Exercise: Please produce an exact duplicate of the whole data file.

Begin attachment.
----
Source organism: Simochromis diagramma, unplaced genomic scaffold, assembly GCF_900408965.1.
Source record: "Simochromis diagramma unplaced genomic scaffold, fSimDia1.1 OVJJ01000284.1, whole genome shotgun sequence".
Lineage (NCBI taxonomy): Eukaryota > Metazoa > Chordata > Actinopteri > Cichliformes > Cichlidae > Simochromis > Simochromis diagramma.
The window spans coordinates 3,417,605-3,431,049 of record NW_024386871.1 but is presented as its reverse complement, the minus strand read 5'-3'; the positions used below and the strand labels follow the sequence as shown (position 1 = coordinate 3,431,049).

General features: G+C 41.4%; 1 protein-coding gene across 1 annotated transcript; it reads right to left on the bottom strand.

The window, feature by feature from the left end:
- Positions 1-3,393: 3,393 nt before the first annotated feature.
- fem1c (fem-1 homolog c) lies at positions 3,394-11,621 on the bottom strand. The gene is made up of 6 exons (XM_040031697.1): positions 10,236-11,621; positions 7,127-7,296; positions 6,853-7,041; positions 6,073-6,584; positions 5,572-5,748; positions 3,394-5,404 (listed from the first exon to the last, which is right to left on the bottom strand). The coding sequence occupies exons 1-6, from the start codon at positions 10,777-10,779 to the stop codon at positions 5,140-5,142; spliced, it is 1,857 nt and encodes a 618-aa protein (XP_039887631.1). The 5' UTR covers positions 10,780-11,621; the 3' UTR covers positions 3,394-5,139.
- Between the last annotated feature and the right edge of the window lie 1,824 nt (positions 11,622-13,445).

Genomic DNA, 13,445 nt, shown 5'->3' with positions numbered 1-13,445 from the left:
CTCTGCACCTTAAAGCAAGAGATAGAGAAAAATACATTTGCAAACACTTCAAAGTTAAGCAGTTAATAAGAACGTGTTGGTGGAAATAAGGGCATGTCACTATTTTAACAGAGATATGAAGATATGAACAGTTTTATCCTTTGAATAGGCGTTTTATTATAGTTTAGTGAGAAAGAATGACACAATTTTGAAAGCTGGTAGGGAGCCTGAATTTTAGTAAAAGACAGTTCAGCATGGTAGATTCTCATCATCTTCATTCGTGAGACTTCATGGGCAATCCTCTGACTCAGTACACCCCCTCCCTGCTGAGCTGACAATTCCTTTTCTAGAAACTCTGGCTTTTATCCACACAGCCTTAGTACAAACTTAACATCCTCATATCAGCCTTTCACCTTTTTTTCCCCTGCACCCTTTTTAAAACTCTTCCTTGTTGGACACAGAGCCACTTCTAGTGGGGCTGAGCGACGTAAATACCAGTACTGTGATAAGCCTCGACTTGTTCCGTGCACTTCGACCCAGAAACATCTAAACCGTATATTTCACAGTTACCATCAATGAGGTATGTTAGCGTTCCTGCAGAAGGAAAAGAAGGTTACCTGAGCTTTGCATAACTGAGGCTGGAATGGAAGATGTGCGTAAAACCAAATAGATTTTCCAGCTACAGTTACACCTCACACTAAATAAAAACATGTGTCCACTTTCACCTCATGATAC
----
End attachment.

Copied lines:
Source organism: Simochromis diagramma, unplaced genomic scaffold, assembly GCF_900408965.1.
Source record: "Simochromis diagramma unplaced genomic scaffold, fSimDia1.1 OVJJ01000284.1, whole genome shotgun sequence".
Lineage (NCBI taxonomy): Eukaryota > Metazoa > Chordata > Actinopteri > Cichliformes > Cichlidae > Simochromis > Simochromis diagramma.
The window spans coordinates 3,417,605-3,431,049 of record NW_024386871.1 but is presented as its reverse complement, the minus strand read 5'-3'; the positions used below and the strand labels follow the sequence as shown (position 1 = coordinate 3,431,049).

General features: G+C 41.4%; 1 protein-coding gene across 1 annotated transcript; it reads right to left on the bottom strand.

The window, feature by feature from the left end:
- Positions 1-3,393: 3,393 nt before the first annotated feature.
- fem1c (fem-1 homolog c) lies at positions 3,394-11,621 on the bottom strand. The gene is made up of 6 exons (XM_040031697.1): positions 10,236-11,621; positions 7,127-7,296; positions 6,853-7,041; positions 6,073-6,584; positions 5,572-5,748; positions 3,394-5,404 (listed from the first exon to the last, which is right to left on the bottom strand). The coding sequence occupies exons 1-6, from the start codon at positions 10,777-10,779 to the stop codon at positions 5,140-5,142; spliced, it is 1,857 nt and encodes a 618-aa protein (XP_039887631.1). The 5' UTR covers positions 10,780-11,621; the 3' UTR covers positions 3,394-5,139.
- Between the last annotated feature and the right edge of the window lie 1,824 nt (positions 11,622-13,445).

Genomic DNA, 13,445 nt, shown 5'->3' with positions numbered 1-13,445 from the left:
CTCTGCACCTTAAAGCAAGAGATAGAGAAAAATACATTTGCAAACACTTCAAAGTTAAGCAGTTAATAAGAACGTGTTGGTGGAAATAAGGGCATGTCACTATTTTAACAGAGATATGAAGATATGAACAGTTTTATCCTTTGAATAGGCGTTTTATTATAGTTTAGTGAGAAAGAATGACACAATTTTGAAAGCTGGTAGGGAGCCTGAATTTTAGTAAAAGACAGTTCAGCATGGTAGATTCTCATCATCTTCATTCGTGAGACTTCATGGGCAATCCTCTGACTCAGTACACCCCCTCCCTGCTGAGCTGACAATTCCTTTTCTAGAAACTCTGGCTTTTATCCACACAGCCTTAGTACAAACTTAACATCCTCATATCAGCCTTTCACCTTTTTTTCCCCTGCACCCTTTTTAAAACTCTTCCTTGTTGGACACAGAGCCACTTCTAGTGGGGCTGAGCGACGTAAATACCAGTACTGTGATAAGCCTCGACTTGTTCCGTGCACTTCGACCCAGAAACATCTAAACCGTATATTTCACAGTTACCATCAATGAGGTATGTTAGCGTTCCTGCAGAAGGAAAAGAAGGTTACCTGAGCTTTGCATAACTGAGGCTGGAATGGAAGATGTGCGTAAAACCAAATAGATTTTCCAGCTACAGTTACACCTCACACTAAATAAAAACATGTGTCCACTTTCACCTCATGATAC